22 February B Company strengthened all four outpost's and River Patrols, four of its five Ambush Squads, and alerted A & C Company to place their Reaction Teams on standby. Battalion acquired a platoon of C Company, 5th Battalion, 199th Light Infantry Brigade (waterborne), and assigned it to security at the Dong Nai River Bridge with its landing craft.

   Four of the five B Company ambush teams were given missions to disrupt the enemy ground attack along the eastern end of the TAOR, the fifth, Squad-75 was held on post in reserve. Squad-76 was sent to Hill-15 in the most remote part of the TAOR, Squads 74, 77 & 78 were assigned to separate positions along the crest of the Finger Of Land.

23rd of February, 0200 Hours A Battalion of the 274th Viet Cong Main Force Regiment, 5th NVA Division launched their attack through the TAOR. It began with 122 mm rocket and heavy mortar attack fired from south of the Buong River, and followed by sapper team and ground assaults on Gates 10 & 11. The ambush squads were at first surprised by the intensity of the attack but soon settled down to their missions. Squad 76 directed counter fire suppressing the enemy rocket and mortar sites. The squads along the Finger were instrumental in disrupting enemy travel to reinforce the initial thrust that was being repulsed along the perimeter, identified targets and assisted in directing massive air and artillery response on the enemy ground units observed moving through their area.

   By the next morning the enemy attack was crushed and and sweep operations were launched along Highway 317 and the Finger Of Land. Held in reserve through the night, Ambush Squad-75 was sent to the area of Gate-10 where the were surprised by an entrenched platoon of well armed enemy hidden along a small hill next to a Buddhist Monastery. The point man was severely wounded when the ambush was sprung,and thee others were wounded in the successful fight to recover him. Four Sherman tanks from B Troop of the 11th Armored Cavalry arrived to assist, and were stopped by the accurate onslaught of heavy machinegun fire, grenades and RPG's. Cobra gunship's arrived and finally cleared the trench. The clean up operation found 31 enemy dead.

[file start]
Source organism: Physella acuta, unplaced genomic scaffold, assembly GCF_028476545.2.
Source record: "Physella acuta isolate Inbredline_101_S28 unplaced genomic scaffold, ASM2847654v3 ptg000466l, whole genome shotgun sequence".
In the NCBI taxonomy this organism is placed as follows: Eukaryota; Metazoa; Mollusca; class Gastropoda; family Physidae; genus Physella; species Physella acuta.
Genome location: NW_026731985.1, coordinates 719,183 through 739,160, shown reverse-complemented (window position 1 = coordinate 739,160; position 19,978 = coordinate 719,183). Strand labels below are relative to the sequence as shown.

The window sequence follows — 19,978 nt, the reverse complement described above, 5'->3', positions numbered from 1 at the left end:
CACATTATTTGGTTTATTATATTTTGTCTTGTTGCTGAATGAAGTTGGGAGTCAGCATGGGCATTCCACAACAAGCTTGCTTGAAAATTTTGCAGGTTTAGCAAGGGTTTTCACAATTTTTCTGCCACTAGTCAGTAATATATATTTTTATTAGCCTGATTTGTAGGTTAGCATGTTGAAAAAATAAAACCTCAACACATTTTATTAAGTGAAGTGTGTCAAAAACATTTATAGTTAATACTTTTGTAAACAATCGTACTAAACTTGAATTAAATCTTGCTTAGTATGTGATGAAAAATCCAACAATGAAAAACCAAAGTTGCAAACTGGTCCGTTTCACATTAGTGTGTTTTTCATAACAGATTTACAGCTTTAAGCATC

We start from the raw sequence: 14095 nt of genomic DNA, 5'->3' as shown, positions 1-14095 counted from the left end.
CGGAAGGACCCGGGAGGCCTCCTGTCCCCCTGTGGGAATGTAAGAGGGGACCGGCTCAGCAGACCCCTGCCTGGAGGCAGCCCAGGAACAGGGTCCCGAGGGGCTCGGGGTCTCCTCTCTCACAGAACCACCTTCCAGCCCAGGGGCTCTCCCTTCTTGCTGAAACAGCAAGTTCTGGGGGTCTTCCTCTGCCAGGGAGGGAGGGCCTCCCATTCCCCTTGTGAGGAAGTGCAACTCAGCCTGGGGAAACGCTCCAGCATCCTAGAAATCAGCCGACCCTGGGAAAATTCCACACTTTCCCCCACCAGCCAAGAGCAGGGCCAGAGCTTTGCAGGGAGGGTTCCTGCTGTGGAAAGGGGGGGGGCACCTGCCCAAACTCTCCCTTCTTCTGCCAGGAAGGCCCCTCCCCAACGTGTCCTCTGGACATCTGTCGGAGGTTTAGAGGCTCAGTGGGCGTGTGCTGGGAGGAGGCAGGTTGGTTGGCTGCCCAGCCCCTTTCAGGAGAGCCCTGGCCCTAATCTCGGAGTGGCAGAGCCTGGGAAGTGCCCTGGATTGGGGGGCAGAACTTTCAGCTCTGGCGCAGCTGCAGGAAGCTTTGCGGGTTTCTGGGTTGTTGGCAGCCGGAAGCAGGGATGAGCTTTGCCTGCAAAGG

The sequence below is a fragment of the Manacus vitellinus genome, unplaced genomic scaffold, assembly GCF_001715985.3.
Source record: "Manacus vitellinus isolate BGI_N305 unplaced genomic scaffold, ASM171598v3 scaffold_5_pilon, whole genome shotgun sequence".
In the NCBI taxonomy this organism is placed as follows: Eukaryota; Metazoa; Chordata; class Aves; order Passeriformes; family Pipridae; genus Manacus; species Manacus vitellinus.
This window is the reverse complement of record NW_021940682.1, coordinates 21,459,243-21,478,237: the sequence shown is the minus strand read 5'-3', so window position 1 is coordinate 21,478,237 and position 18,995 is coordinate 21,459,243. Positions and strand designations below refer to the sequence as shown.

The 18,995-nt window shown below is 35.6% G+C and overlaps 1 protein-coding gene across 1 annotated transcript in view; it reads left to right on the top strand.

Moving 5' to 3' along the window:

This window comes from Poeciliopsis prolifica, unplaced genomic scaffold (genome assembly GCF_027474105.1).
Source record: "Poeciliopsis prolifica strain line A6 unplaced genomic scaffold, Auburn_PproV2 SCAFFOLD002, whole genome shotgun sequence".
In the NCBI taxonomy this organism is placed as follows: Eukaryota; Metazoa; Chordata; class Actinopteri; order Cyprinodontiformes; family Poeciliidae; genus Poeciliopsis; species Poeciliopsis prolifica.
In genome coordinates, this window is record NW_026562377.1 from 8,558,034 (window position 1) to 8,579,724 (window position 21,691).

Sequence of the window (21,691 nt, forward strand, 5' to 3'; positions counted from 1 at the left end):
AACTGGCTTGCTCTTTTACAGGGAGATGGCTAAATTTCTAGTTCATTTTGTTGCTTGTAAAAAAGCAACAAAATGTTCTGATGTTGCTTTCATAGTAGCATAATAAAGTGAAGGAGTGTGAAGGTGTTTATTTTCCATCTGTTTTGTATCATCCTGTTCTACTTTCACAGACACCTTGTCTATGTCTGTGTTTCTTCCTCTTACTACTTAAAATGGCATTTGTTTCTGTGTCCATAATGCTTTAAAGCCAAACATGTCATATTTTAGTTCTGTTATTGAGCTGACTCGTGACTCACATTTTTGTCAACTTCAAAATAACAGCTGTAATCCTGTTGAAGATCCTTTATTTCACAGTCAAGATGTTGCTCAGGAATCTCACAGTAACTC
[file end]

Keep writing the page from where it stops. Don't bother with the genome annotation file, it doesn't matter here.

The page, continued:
On Hill-15 Squad-76 who spent the night under continuous sniper fire by enemy elements on Little Hill-38 across the Buong River to their south and in the wood lines to the north and east of their position, were reinforced by the platoon of infantry from C Company, 199th Light Infantry Brigade who responded from their security detail at Dong Nai River Bridge. The squad who were out of M-60 ammunition replenished their supply as the infantry platoon conducted a sweep around the base of the hill. During the sweep an RPG fired from Hill-38 missed the landing craft by only a few feet wounding one of the crewmen. Further fire was ended by the crafts 50 cal. machinegun and the M-60 of Squad-76. The platoon supported by the MP squad started a sweep from the hill north towards the Ben Go River. Along the way they killed and captured several enemy troops.Two MPs and the Scout Dog were extracted by a Dust Off due to heat stroke and dehydration.